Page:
There was a time when I could not have imagined this: My son has gone off for a week in Hawaii. He's with a friend, and he's staying with his uncle, but there is an ocean between him and his home. It used to be that any trip over a couple miles would require some sort of parental chaperone. Sleepovers were out of the question. His mother and I contented ourselves the very real prospect that he would eventually attend the University of California in Berkeley because, in his words, he "could still sleep at home."
Now he's all grown up and calling to ask us if we could possibly send along a little more money, oh and how are you by the way? Then he's gone again. Off to dig a hole or fight a dragon or whatever it is that teenaged boys do on a tropical island. Back on the mainland, my wife and I exchange puzzled looks and ask each other if we miss him. Of course we do, but at the same time we are tremendously proud of the way he has managed to get himself up off the couch and out into the world. That very same couch upon which my wife and I exchanged those puzzled looks.
For a while, I blamed genetics for making my son such a homebody. My favorite place was always at home with my family when I was a kid, and I took a good deal of grief from my friends and brothers about it. I was never able to fully deal with my homesickness until my second shot at going away to college. The first ended with me pulling a tour of duty at Arby's. That was my father's line in the sand. If I wasn't going away to school, I would have to get a job instead of just hanging around the basement waiting for my girlfriend to finish up her day at high school.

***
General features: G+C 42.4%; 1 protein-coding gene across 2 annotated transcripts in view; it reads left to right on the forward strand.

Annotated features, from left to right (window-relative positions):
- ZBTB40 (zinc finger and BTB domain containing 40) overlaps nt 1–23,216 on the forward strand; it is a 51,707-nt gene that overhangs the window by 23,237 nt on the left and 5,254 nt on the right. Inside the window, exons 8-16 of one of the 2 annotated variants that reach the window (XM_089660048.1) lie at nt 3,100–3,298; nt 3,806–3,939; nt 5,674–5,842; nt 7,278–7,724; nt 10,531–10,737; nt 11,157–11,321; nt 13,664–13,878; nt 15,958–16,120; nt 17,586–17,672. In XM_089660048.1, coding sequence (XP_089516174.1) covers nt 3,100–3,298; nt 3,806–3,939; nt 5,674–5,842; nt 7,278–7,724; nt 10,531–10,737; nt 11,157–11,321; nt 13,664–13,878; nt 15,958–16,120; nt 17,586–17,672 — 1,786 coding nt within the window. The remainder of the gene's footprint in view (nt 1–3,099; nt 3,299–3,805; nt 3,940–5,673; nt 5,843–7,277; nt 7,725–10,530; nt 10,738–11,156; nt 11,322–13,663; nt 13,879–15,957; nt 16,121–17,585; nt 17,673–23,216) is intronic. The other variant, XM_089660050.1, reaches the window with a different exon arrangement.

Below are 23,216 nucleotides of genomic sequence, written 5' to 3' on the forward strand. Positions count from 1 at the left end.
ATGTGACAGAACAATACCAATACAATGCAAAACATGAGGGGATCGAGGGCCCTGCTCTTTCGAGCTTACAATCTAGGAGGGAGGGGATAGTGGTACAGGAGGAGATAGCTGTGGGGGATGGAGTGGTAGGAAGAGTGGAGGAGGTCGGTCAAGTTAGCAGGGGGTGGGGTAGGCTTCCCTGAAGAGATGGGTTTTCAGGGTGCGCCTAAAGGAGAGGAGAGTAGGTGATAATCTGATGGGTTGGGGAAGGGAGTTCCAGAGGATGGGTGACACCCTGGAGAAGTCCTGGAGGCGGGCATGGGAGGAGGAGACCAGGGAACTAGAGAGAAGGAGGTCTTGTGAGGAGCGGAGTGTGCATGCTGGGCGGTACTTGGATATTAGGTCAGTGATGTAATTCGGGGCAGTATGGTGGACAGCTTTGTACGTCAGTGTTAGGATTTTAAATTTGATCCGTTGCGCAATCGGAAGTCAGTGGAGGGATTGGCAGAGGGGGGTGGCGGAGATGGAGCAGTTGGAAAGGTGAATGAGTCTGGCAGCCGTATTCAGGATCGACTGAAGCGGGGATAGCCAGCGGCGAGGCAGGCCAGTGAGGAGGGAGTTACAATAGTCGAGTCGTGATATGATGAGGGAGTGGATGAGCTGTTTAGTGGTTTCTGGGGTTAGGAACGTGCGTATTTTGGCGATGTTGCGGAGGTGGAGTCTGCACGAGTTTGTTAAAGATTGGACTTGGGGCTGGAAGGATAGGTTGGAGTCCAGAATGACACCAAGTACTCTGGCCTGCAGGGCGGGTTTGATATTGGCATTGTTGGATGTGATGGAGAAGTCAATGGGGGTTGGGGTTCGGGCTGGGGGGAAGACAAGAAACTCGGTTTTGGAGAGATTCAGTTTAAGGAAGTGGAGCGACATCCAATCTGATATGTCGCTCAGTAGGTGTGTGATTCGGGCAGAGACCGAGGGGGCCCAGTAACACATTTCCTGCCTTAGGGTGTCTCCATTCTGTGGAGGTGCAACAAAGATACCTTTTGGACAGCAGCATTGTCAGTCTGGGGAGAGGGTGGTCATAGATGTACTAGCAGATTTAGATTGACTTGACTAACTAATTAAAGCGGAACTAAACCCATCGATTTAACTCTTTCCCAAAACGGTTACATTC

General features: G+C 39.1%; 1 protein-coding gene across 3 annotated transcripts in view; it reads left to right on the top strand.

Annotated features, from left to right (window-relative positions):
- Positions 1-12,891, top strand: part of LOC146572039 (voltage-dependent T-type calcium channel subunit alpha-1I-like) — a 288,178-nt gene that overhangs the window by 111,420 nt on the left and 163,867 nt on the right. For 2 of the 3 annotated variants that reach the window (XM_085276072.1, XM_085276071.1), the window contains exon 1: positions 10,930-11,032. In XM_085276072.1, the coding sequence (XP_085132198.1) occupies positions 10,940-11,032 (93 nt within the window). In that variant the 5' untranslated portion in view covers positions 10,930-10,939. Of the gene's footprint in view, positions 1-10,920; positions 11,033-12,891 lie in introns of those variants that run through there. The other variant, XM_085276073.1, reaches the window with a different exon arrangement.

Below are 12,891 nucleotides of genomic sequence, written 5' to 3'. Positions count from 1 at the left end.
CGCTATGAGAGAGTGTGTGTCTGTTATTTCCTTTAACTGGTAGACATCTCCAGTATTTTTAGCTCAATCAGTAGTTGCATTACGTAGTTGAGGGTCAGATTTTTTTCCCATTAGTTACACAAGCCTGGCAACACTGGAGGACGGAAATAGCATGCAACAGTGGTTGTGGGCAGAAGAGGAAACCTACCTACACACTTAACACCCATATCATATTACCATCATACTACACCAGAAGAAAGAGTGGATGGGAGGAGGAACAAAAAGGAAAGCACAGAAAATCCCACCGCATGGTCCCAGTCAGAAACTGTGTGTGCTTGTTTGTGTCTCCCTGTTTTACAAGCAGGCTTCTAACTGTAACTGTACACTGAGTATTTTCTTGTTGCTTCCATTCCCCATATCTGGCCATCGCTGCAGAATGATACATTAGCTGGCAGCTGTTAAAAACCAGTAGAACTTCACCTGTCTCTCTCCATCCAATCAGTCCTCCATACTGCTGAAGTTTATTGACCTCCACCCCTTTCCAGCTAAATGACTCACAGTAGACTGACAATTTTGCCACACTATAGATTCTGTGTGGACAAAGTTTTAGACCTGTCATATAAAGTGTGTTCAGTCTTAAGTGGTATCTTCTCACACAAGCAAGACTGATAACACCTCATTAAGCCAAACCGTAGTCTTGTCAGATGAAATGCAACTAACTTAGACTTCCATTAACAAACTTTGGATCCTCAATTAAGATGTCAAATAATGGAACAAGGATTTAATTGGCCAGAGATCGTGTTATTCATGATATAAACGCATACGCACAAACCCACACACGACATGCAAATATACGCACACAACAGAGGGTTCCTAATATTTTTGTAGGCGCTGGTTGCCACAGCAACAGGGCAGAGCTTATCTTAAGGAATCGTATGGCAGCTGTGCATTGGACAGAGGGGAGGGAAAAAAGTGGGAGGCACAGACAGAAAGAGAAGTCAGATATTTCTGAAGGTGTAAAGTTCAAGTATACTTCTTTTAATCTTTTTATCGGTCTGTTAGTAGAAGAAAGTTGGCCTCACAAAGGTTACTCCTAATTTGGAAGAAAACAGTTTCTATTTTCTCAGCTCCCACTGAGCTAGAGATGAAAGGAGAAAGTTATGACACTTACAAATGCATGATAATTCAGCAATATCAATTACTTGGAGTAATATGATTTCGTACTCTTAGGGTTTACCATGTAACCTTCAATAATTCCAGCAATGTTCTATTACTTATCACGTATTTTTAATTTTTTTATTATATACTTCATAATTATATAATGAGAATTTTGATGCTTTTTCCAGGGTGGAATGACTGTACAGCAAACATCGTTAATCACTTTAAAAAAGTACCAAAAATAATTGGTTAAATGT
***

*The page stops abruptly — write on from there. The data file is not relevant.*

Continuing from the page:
No such roast beef therapy was required of my son. Maybe he heard the stories enough that he got the message early on, or perhaps he just went and grew up on us. I've heard of this happening. This past New Year's Eve he packed up and went off to a friend's lake house, a place he had never been before. It sounded like fun. There we were, my wife and I, sitting on that puzzled-look-couch. All that talk about late bloomers turned out to be somehow connected to his reality.
Now we have to figure out how we're going to deal with having him gone. I hope we're up to it.